How can India overcome policy and institutional gaps in forest management

We need to recognise the Gram Sabha as empowered by the 73rd Constitutional Amendment 

By Jitendra Vir Sharma
Published: Monday 27 April 2020
A tropical rainforest in Northeast India. Photo: Ashwin Kumar / Flickr

The National Forest Policy, 1988, emphasises on social and ecological needs of the people and discourages the use of forest resources for commercial purposes. The present policy also encourages the substitution of wood and prohibits the private entrepreneur from forestry operation and development activities.

The objectives of forest management defined informally by the Union Ministry of Environment, Forests and Climate Change (MoEF&CC) are growing and using more wood, drawing linkages between forests and water conservation, and improving the livelihoods of Forest Dependent Communities (FDCs).

These are the need of the hour, considering the urgency for climate change mitigation, combating land degradation and biodiversity conservation.

India is a part of the United Nations Framework Convention Climate Change, United Nations Convention on Biological Diversity and United Nations Convention to Combat Desertification.

It has set a voluntary target of sequestering 2.5 billion tonnes of carbon dioxide by 2030 through additional forest and tree cover, achieving 12 National Biodiversity Targets (NBTs) as well as achieving land degradation neutrality in 26 million hectares of land respectively.

However, there are policy, institutional and financial gaps to achieve these targets at the moment.

At the national level, forest and livelihood objectives are being dealt by the Union Ministry of Tribal Affairs (MoTA), which is also the nodal ministry for minor forest produce and implementation of the Forest Rights Act (FRA), 2006.

The implementation of the activities for improving livelihood is with the state forest departments. At the ground level, the Community Forest Resource (CFR) has to be managed by Gram Sabhas.

Most of the Gram Sabhas are not aware of these provisions and hence are not empowered in totality. In addition, they also lack capacity to manage CFR in the absence of any guidelines issued by the nodal ministry.

In order to overcome these gaps, the recognition of Gram Sabha as empowered by the 73rd Constitutional Amendment and FRA is a must for managing CFR sustainably and also for improving their livelihood.

Currently, there is no harmony between MoEF&CC and MoTA for the implementation of FRA that looks at sustainability of forests along with improving the livelihood of FDCs.

Hence the solution to address this gap would be to keep forests, wildlife and tribal affairs under one ministry to resolve the domain issue of the respective ministries and implement sustainable forest management.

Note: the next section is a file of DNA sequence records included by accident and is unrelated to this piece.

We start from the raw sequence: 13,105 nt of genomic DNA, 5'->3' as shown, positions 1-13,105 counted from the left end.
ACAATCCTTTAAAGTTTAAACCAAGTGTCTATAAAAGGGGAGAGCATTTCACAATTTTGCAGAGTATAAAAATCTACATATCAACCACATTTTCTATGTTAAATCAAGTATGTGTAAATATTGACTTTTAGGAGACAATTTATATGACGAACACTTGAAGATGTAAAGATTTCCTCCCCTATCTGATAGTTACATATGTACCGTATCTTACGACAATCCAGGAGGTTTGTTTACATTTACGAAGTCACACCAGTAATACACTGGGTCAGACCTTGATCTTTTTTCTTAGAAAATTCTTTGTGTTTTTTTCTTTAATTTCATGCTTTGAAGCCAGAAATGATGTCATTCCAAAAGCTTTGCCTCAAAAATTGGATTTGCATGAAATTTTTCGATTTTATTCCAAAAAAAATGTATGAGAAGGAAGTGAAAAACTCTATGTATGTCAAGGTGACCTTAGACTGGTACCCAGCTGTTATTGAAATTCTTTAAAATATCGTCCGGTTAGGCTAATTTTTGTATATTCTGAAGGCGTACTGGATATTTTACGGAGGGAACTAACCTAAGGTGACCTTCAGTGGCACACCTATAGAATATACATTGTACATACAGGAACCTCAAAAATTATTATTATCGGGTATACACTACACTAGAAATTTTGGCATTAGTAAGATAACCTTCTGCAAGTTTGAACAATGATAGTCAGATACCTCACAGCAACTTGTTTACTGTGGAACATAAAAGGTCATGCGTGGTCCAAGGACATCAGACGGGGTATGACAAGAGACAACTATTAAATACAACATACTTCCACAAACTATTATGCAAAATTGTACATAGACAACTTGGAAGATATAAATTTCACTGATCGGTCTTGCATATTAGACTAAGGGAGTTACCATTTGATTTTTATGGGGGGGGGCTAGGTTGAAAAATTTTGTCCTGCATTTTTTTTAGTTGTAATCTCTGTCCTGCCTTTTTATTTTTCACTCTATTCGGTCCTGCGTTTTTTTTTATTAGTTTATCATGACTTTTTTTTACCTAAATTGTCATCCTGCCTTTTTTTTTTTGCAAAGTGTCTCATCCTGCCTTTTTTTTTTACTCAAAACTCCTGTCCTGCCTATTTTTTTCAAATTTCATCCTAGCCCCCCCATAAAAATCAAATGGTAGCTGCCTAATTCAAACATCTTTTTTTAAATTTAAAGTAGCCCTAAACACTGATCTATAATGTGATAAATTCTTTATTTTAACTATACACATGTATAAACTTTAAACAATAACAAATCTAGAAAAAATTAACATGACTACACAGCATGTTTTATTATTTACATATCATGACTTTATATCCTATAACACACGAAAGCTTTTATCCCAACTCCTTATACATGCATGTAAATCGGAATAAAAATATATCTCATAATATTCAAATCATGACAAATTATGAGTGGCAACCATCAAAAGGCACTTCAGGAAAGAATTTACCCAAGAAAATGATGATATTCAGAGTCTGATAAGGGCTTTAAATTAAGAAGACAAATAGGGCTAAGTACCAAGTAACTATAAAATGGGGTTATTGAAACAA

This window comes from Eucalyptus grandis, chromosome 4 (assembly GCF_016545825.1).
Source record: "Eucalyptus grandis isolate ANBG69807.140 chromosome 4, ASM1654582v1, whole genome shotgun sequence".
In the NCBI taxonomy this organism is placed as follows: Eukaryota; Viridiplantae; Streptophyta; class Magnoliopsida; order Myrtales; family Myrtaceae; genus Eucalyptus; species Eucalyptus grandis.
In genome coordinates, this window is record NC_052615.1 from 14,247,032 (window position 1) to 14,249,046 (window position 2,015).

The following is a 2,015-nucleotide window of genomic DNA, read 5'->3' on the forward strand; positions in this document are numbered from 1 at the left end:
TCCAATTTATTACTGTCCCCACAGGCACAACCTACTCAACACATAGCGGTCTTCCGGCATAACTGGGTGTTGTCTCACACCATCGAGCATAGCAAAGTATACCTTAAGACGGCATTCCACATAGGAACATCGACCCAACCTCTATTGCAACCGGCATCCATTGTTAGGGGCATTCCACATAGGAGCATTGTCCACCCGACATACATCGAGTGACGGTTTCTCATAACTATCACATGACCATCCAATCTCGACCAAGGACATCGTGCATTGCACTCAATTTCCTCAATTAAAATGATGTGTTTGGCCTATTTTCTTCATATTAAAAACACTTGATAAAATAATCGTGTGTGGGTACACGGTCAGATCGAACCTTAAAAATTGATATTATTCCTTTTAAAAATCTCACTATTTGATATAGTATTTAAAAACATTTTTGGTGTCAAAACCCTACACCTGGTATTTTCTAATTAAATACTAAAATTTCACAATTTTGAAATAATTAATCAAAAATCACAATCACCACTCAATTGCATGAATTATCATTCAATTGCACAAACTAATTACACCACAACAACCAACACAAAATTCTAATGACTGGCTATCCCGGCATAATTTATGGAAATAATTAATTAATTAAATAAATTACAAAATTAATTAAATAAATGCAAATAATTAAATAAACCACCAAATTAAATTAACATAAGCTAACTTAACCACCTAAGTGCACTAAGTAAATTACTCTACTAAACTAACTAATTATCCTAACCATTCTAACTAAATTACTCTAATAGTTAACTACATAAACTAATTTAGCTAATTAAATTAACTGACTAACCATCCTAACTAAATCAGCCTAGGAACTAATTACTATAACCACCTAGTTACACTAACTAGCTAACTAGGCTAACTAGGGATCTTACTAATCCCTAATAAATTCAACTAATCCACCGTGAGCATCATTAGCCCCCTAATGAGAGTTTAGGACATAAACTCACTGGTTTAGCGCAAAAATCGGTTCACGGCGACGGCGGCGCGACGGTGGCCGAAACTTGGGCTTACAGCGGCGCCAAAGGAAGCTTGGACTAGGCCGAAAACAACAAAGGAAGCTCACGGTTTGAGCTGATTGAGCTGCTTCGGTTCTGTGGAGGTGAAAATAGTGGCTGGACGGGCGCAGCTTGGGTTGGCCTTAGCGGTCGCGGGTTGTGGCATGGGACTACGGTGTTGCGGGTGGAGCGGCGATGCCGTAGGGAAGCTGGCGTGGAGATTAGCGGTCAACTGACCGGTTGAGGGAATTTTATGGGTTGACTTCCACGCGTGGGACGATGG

Another major gap inorder to achieve the Nationally Determined Contribution (NDC) target of sequestring 2.5-3 billion tonnes of CO2 by 2030 through additional forest cover is that the MoEF&CC being the nodal ministry, has not yet decided the baseline year to achieve it.

In addition, the nodal ministry has also not decided whether the target will be business as usual (BAU) or over and above the BAU. Two-thirds of the potential of this target lies with trees grown outside forests which is termed as agroforestry but its domain is with Ministry of Agriculture (MoA).

However, in reality, the policy decisions and other technical issues are being dealt by MoEF&CC.

Apart from this, there are many other policy and financial gaps to achieve the target. However, if the gaps are addressed and if the target is achieved, by default, we will be achieving sustainable forest management objectives and improving the income of FDCs.

Article 21 of the Constitution of India calls for providing a clean and healthy environment to every person residing in the country. The apex court of the country has also established the concept of Polluter Pay Principle in various judgments.

Hence, one of the best solutions to achieve the NDC, NBT and land degradation neutrality targets would be to come up with the policy of carbon neutrality by the Government of India.

In addition, some other good solutions to achieve these targets would comprise of Gram Sabha-based forest governance, enhancing livelihood of FDCs under the principle of sustainability, Access and Benefit Sharing (ABS) of bio resource to the community, policy interventions and bridging the institutional gaps for achieving voluntary targets along with improving income of rural India, particularly tribal.

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